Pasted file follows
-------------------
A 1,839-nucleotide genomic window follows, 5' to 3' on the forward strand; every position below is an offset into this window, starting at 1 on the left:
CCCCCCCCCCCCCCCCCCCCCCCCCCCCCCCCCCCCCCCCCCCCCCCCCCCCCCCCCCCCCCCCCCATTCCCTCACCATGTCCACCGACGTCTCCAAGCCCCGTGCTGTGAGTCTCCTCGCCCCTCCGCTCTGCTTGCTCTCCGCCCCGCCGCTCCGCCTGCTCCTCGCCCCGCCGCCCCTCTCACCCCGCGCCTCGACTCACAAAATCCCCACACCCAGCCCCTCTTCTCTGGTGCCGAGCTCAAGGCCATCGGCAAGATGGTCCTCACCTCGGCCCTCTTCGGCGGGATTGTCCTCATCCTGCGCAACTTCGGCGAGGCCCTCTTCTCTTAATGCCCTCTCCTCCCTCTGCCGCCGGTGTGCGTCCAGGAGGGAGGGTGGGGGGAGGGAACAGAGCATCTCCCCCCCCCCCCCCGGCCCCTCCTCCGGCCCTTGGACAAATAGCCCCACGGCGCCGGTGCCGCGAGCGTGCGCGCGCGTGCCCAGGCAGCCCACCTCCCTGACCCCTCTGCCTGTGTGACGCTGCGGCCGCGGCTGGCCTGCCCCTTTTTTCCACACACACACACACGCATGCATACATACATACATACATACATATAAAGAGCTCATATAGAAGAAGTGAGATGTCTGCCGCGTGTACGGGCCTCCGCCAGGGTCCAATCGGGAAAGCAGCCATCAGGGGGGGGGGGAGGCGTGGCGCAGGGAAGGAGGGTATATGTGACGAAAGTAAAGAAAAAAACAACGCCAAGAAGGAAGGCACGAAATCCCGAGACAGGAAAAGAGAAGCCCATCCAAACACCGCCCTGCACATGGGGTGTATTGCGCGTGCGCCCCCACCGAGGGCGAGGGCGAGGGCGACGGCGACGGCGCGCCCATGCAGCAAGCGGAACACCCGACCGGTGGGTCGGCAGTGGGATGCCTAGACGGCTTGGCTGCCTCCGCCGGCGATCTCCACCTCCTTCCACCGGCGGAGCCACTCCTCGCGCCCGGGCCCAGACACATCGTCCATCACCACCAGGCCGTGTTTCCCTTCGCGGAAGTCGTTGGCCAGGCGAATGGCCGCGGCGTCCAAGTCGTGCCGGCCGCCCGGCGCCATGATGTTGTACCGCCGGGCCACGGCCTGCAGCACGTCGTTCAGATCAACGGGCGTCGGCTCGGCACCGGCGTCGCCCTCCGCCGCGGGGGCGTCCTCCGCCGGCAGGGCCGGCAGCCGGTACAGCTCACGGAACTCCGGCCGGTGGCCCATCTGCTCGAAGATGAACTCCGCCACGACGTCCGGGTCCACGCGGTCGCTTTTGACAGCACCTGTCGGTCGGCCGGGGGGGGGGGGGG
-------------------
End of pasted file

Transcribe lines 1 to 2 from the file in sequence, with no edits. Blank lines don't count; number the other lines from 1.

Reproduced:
A 1,839-nucleotide genomic window follows, 5' to 3' on the forward strand; every position below is an offset into this window, starting at 1 on the left:
CCCCCCCCCCCCCCCCCCCCCCCCCCCCCCCCCCCCCCCCCCCCCCCCCCCCCCCCCCCCCCCCCCATTCCCTCACCATGTCCACCGACGTCTCCAAGCCCCGTGCTGTGAGTCTCCTCGCCCCTCCGCTCTGCTTGCTCTCCGCCCCGCCGCTCCGCCTGCTCCTCGCCCCGCCGCCCCTCTCACCCCGCGCCTCGACTCACAAAATCCCCACACCCAGCCCCTCTTCTCTGGTGCCGAGCTCAAGGCCATCGGCAAGATGGTCCTCACCTCGGCCCTCTTCGGCGGGATTGTCCTCATCCTGCGCAACTTCGGCGAGGCCCTCTTCTCTTAATGCCCTCTCCTCCCTCTGCCGCCGGTGTGCGTCCAGGAGGGAGGGTGGGGGGAGGGAACAGAGCATCTCCCCCCCCCCCCCCGGCCCCTCCTCCGGCCCTTGGACAAATAGCCCCACGGCGCCGGTGCCGCGAGCGTGCGCGCGCGTGCCCAGGCAGCCCACCTCCCTGACCCCTCTGCCTGTGTGACGCTGCGGCCGCGGCTGGCCTGCCCCTTTTTTCCACACACACACACACGCATGCATACATACATACATACATACATATAAAGAGCTCATATAGAAGAAGTGAGATGTCTGCCGCGTGTACGGGCCTCCGCCAGGGTCCAATCGGGAAAGCAGCCATCAGGGGGGGGGGGAGGCGTGGCGCAGGGAAGGAGGGTATATGTGACGAAAGTAAAGAAAAAAACAACGCCAAGAAGGAAGGCACGAAATCCCGAGACAGGAAAAGAGAAGCCCATCCAAACACCGCCCTGCACATGGGGTGTATTGCGCGTGCGCCCCCACCGAGGGCGAGGGCGAGGGCGACGGCGACGGCGCGCCCATGCAGCAAGCGGAACACCCGACCGGTGGGTCGGCAGTGGGATGCCTAGACGGCTTGGCTGCCTCCGCCGGCGATCTCCACCTCCTTCCACCGGCGGAGCCACTCCTCGCGCCCGGGCCCAGACACATCGTCCATCACCACCAGGCCGTGTTTCCCTTCGCGGAAGTCGTTGGCCAGGCGAATGGCCGCGGCGTCCAAGTCGTGCCGGCCGCCCGGCGCCATGATGTTGTACCGCCGGGCCACGGCCTGCAGCACGTCGTTCAGATCAACGGGCGTCGGCTCGGCACCGGCGTCGCCCTCCGCCGCGGGGGCGTCCTCCGCCGGCAGGGCCGGCAGCCGGTACAGCTCACGGAACTCCGGCCGGTGGCCCATCTGCTCGAAGATGAACTCCGCCACGACGTCCGGGTCCACGCGGTCGCTTTTGACAGCACCTGTCGGTCGGCCGGGGGGGGGGGGGG